Every Monday, Chris Robinson serves up Animators Unearthed, a brief introduction to prominent and not-so-prominent indie animators. Today: France's fantastic Folimage studio.
“Artistic directions, says Folimage founder, Jacques-Rémy Girerd, “have always prevailed over economic parameters. It was in my DNA, I guess.” For 36 years, the French animation studio, Folimage has been quietly skirting the boundaries between industry and art by creating some of the most beautiful and original short animation for all manner of audiences. Led by the creative impulses of Girerd, Folimage has also inspired the creation of a school (the acclaimed, La Poudriere), and developed a highly regarded residence program that has welcomed international animators to come to Folimage to create their own short film. Among the many who’ve participated are such animation luminaries as Michael dudok de wit, Konstantin Bronzit and Regina Pessoa.
Jacques-Rémy kindly agreed to chat with me the studio’s evolution.
What is your animation background? What led you to want to become involved in animation?
I had no idea what I was going to do with my life. For lack of anything better, and while waiting for my lucky star, I spent my time on the benches of the medicine university. I was also writing, playing music, scribbling, drinking with friends, watching movies every lunch, travelling ... Later, I went to the school of fine arts in Lyon and by chance, I discovered the magic of animation.
Can you tell me about the origins of the studio?
I created the studio Folimage in 1981. I am no longer sure about my original motivations. It's so far away. I would not fool the readers and make them believe in a beautiful fictional story. It was a storm of circumstances. After leaving the school of fine arts, I had small jobs, and then decided to experience animation. It turned out to be quite exciting. The first film had some success. The city of Valence gave me some budget to create a small studio. Over time, film enthusiasts, graphic designers, illustrators joined me. Step by step, the studio evolved in a happy-go-lucky way. I consider this long adventure as a big stroke of luck. And the valuable skills of the employees have done the rest.
What were your goals then and how did they change over the years?
To be honest, I didn’t have any specific goal by that time, except expressing what was burning my guts: the will to create, to imagine, to tell, to invent stories. Once the studio was created and the first teams were at work, I quickly felt as a prisoner of this never ending dynamic: the pioneers were expecting a lot from me. I could not leave. So I have made one movie after another one, both as a director and as a producer. I must say that I enjoyed the collective work, even though I deeply wanted to work alone.
Folimage has always had a very independent vibe to it.. Was this conscious? Did you ever aspire to achieve Aardman’s success?
Most of Folimage's films were personal nonstandard adventures, far from the main stream. This very free, creative way of doing things was our reason for living. We didn’t give a shit of what was being done elsewhere. Only matter the desire to make sincere personal works and to get in touch with the public, especially the younger ones. Regarding our sources of inspiration, when they exist, you should dig into our artistic and cultural heritage: Folimage is closer to Raoul Dufy than to Aardman, and to Matisse than to Disney.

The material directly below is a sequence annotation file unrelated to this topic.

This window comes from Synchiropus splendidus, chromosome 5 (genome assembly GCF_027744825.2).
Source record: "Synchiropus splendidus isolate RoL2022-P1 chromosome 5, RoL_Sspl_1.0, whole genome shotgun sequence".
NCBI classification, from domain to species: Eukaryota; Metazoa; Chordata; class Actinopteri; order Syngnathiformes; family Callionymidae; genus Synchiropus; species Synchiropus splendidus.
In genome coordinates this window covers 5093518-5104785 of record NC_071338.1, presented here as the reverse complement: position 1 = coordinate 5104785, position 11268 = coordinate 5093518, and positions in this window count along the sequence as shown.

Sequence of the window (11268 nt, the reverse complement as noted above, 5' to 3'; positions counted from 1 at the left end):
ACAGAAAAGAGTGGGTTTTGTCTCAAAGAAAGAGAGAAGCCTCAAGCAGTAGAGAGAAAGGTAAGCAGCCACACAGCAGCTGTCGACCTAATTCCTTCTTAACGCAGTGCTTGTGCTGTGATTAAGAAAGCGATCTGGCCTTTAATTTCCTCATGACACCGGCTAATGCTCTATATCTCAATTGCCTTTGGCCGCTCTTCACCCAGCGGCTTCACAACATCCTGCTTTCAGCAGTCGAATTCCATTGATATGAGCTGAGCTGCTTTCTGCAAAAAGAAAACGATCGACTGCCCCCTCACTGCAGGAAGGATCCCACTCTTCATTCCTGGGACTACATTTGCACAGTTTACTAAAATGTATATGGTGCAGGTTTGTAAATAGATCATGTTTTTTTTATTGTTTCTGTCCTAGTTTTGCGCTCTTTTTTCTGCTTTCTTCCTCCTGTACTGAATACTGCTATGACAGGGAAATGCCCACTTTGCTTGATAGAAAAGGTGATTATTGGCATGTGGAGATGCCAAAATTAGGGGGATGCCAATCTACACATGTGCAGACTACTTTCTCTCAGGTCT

The studio also developed a school, La Poudriere. Why? Was it simply to feed new talents into the studio?
Absolutely not. Twenty years ago, many young people contacted Folimage in order to learn how to make films. We could not meet all requests and moreover, we were not trained to do that, in an organized and thorough way. Therefore, I had the idea to create this school, I wrote the project and it opened in 1999. La Poudrière is a unique free school, without any teacher, only professionals who stop by the school. A “piccola scuola” somehow. And it works! La Poudrière is recognized by the government, as one of the only three national cinema schools, which delivers a high level professional diploma.
You've also had a number of international animators work at the studio through a residence program. Can you talk a bit about this program, why it was started and how it's developed?
Folimage did not just produce movies, it tried to question animation, to embrace the whole field of animation: by creating a festival, getting involved in initiatives with the young public, curating exhibitions, pedagogical packs, and even by dealing with distribution. It has also created an artists' residency that welcome foreign directors each year to create a personal work.
I understand you're not with the studio anymore. What was the reason behind that and how difficult is it to step aside from something you created?
You shouldn’t listen to forked tongues. I still have my office in Folimage. I have just launched a new project of a TV adaptation of the comic book artist Riad Satouf’s work of and another adaptation of the graphic designer Marion Montaigne’s weblog Tu mourras moins bête. I certainly stepped a bit away because of my age. It gives me more time to write and take care of the small group around. On the other hand, I do not feel I am the owner of this project which owes so much to all those who have crossed its path.
Thanks to Clemence Bragard for translation